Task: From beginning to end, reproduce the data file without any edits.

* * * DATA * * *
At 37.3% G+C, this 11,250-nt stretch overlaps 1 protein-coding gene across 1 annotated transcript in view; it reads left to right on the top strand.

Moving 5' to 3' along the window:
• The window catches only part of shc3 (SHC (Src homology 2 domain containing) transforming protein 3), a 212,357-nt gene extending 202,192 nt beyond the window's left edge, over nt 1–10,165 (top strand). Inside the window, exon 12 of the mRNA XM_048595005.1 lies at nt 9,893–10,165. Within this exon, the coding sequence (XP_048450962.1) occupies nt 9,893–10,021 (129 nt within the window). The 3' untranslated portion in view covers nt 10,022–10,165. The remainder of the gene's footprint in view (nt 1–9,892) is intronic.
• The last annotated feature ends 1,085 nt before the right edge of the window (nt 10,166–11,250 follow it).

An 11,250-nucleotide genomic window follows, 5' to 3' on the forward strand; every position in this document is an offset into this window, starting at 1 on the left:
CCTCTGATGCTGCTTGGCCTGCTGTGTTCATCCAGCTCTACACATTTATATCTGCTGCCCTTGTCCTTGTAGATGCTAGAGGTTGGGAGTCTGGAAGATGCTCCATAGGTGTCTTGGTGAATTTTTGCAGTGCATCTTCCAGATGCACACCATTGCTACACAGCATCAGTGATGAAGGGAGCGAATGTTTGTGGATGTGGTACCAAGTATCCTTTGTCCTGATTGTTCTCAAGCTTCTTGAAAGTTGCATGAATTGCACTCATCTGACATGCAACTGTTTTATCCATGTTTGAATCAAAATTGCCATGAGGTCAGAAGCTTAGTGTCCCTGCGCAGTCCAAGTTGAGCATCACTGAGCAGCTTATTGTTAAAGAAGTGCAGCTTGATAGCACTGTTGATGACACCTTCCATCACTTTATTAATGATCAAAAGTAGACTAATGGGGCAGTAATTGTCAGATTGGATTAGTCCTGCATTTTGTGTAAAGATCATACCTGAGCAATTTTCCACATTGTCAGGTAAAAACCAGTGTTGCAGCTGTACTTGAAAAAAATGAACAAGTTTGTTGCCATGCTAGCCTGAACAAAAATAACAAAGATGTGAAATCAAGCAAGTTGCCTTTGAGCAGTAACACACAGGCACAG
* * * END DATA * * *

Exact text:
At 37.3% G+C, this 11,250-nt stretch overlaps 1 protein-coding gene across 1 annotated transcript in view; it reads left to right on the top strand.

Moving 5' to 3' along the window:
• The window catches only part of shc3 (SHC (Src homology 2 domain containing) transforming protein 3), a 212,357-nt gene extending 202,192 nt beyond the window's left edge, over nt 1–10,165 (top strand). Inside the window, exon 12 of the mRNA XM_048595005.1 lies at nt 9,893–10,165. Within this exon, the coding sequence (XP_048450962.1) occupies nt 9,893–10,021 (129 nt within the window). The 3' untranslated portion in view covers nt 10,022–10,165. The remainder of the gene's footprint in view (nt 1–9,892) is intronic.
• The last annotated feature ends 1,085 nt before the right edge of the window (nt 10,166–11,250 follow it).

An 11,250-nucleotide genomic window follows, 5' to 3' on the forward strand; every position in this document is an offset into this window, starting at 1 on the left:
CCTCTGATGCTGCTTGGCCTGCTGTGTTCATCCAGCTCTACACATTTATATCTGCTGCCCTTGTCCTTGTAGATGCTAGAGGTTGGGAGTCTGGAAGATGCTCCATAGGTGTCTTGGTGAATTTTTGCAGTGCATCTTCCAGATGCACACCATTGCTACACAGCATCAGTGATGAAGGGAGCGAATGTTTGTGGATGTGGTACCAAGTATCCTTTGTCCTGATTGTTCTCAAGCTTCTTGAAAGTTGCATGAATTGCACTCATCTGACATGCAACTGTTTTATCCATGTTTGAATCAAAATTGCCATGAGGTCAGAAGCTTAGTGTCCCTGCGCAGTCCAAGTTGAGCATCACTGAGCAGCTTATTGTTAAAGAAGTGCAGCTTGATAGCACTGTTGATGACACCTTCCATCACTTTATTAATGATCAAAAGTAGACTAATGGGGCAGTAATTGTCAGATTGGATTAGTCCTGCATTTTGTGTAAAGATCATACCTGAGCAATTTTCCACATTGTCAGGTAAAAACCAGTGTTGCAGCTGTACTTGAAAAAAATGAACAAGTTTGTTGCCATGCTAGCCTGAACAAAAATAACAAAGATGTGAAATCAAGCAAGTTGCCTTTGAGCAGTAACACACAGGCACAG